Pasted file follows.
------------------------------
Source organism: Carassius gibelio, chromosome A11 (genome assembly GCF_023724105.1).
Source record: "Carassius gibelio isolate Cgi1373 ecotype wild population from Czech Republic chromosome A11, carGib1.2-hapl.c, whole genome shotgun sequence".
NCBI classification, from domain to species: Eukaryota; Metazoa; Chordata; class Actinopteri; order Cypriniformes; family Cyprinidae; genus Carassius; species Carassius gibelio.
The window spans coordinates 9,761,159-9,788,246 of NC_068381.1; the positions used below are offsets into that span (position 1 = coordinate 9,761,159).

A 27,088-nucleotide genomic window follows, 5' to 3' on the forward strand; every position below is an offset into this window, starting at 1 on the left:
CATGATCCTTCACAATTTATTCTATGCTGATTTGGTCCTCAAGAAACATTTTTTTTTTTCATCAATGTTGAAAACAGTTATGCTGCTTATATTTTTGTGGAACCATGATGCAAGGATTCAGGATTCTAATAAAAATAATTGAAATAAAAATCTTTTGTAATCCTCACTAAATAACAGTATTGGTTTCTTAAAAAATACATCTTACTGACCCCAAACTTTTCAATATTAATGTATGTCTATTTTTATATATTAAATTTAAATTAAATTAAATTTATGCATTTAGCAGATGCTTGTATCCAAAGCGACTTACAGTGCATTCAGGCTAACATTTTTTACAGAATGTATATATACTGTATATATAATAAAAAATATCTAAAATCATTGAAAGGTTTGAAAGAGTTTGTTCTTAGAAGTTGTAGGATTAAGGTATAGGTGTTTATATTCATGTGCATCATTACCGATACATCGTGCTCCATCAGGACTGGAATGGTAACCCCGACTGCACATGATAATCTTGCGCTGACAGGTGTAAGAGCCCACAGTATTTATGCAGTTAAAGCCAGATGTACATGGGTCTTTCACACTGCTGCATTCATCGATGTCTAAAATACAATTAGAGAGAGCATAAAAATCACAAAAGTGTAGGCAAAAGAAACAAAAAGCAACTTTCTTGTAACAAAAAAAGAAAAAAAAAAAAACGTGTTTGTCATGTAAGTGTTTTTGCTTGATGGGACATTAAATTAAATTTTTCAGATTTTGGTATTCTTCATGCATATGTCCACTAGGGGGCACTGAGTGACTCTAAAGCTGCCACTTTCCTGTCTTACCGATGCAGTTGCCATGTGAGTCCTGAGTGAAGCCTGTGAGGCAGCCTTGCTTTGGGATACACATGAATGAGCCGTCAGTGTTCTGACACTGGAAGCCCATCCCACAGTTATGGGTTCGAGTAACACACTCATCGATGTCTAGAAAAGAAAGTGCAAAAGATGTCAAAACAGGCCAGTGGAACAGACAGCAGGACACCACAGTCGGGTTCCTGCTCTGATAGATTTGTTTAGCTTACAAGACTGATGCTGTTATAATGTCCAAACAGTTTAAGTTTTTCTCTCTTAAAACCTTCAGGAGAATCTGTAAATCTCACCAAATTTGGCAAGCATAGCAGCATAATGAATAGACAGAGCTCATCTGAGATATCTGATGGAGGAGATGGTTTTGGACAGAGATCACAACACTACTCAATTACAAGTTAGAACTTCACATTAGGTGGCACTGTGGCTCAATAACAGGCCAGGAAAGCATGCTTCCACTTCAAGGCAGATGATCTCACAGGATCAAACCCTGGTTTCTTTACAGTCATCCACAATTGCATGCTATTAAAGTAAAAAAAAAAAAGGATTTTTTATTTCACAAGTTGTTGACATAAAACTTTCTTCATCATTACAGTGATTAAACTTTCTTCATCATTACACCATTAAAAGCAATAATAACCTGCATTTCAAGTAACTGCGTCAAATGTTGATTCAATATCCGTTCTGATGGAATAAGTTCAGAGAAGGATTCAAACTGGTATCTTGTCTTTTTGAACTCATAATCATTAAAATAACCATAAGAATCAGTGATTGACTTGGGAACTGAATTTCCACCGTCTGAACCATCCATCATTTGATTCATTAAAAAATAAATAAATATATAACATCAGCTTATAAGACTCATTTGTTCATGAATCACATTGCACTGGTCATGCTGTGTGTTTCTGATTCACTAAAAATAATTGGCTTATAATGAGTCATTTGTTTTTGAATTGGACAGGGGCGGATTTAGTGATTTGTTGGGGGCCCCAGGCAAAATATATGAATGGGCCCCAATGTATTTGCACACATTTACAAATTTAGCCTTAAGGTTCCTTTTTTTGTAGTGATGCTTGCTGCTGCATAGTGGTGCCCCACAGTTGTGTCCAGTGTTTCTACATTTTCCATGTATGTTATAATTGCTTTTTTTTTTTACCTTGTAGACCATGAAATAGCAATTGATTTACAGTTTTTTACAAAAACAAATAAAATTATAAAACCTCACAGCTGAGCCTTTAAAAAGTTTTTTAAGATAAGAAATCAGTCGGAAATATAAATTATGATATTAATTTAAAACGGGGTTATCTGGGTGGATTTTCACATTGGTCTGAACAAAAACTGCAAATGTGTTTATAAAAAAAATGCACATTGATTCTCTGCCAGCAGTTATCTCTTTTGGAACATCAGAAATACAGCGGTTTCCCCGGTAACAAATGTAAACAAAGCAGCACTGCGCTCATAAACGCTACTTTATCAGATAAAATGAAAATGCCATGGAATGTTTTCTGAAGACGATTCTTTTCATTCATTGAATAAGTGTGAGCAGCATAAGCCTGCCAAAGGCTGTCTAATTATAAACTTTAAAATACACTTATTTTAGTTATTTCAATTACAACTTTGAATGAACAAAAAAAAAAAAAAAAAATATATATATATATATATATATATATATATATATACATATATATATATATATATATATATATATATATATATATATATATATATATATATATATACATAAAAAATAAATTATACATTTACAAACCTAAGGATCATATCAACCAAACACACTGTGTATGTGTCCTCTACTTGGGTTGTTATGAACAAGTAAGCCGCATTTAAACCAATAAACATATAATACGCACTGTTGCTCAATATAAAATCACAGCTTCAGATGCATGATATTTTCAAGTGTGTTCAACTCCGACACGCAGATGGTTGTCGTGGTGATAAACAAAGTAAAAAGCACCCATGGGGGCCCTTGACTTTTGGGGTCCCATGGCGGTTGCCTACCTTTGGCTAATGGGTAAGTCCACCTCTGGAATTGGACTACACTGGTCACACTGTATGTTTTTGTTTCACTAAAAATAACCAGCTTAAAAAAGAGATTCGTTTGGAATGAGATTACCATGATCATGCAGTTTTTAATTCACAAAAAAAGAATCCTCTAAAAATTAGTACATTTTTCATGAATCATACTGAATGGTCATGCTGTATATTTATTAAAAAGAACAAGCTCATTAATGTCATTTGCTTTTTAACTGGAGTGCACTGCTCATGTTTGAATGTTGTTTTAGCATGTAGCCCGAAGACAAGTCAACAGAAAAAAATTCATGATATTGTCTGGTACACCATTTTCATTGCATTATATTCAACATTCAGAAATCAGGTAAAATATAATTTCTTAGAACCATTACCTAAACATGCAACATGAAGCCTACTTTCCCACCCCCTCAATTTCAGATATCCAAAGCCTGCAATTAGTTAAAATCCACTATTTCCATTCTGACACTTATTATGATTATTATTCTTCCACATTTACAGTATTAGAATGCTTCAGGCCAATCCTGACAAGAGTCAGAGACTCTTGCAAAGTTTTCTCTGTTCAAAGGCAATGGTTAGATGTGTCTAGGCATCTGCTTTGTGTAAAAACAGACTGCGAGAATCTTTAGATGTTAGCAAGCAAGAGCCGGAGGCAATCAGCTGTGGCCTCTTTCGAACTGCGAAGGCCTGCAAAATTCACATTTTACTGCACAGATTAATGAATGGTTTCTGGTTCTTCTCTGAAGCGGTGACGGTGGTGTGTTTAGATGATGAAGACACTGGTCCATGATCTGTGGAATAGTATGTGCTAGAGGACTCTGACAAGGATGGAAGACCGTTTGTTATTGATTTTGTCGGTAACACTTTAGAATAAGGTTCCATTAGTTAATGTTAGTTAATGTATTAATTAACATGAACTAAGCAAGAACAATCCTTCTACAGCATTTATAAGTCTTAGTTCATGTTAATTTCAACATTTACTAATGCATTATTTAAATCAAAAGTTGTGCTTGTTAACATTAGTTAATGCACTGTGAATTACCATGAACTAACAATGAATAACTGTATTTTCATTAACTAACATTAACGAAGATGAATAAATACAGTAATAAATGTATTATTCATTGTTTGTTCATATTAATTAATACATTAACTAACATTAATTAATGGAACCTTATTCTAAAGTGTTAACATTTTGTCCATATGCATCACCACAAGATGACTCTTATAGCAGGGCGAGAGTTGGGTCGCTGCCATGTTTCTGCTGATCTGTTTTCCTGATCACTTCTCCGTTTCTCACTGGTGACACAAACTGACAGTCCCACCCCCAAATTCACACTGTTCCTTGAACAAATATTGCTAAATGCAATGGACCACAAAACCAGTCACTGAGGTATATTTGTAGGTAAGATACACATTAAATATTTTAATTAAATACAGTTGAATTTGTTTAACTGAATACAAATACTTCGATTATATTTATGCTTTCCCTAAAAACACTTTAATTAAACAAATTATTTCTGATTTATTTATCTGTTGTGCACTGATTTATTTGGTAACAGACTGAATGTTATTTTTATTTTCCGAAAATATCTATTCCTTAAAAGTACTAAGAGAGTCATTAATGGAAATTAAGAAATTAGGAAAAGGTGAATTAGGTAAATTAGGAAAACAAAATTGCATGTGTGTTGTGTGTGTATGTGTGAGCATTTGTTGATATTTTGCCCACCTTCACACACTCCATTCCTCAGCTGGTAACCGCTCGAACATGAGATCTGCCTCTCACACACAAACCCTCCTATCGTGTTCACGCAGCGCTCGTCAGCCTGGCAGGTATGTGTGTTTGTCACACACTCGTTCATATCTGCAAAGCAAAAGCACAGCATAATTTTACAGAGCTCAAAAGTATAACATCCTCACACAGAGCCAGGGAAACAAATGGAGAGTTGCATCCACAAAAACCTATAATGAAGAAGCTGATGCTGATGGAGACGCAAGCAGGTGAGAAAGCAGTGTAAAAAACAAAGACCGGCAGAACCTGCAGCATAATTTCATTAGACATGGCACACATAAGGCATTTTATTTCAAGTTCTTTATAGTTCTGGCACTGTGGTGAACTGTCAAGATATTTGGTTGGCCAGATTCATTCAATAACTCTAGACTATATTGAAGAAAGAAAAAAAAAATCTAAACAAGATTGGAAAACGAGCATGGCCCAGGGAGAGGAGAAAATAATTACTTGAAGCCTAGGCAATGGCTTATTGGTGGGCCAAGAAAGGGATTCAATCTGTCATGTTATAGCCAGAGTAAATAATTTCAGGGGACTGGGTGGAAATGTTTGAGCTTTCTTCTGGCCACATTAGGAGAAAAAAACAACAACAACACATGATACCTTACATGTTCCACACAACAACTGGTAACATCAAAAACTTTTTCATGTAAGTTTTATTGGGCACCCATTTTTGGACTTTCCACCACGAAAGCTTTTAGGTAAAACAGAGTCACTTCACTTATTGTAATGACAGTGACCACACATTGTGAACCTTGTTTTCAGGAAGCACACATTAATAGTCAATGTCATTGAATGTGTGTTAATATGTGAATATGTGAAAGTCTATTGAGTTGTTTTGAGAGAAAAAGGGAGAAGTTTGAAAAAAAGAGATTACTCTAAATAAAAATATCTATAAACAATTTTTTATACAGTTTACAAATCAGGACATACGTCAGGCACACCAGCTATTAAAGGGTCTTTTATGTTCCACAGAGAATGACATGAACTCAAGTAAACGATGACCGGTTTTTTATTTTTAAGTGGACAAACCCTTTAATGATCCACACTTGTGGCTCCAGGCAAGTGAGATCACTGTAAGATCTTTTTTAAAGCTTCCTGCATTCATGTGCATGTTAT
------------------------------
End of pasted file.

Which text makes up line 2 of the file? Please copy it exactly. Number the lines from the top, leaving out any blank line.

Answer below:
Source record: "Carassius gibelio isolate Cgi1373 ecotype wild population from Czech Republic chromosome A11, carGib1.2-hapl.c, whole genome shotgun sequence".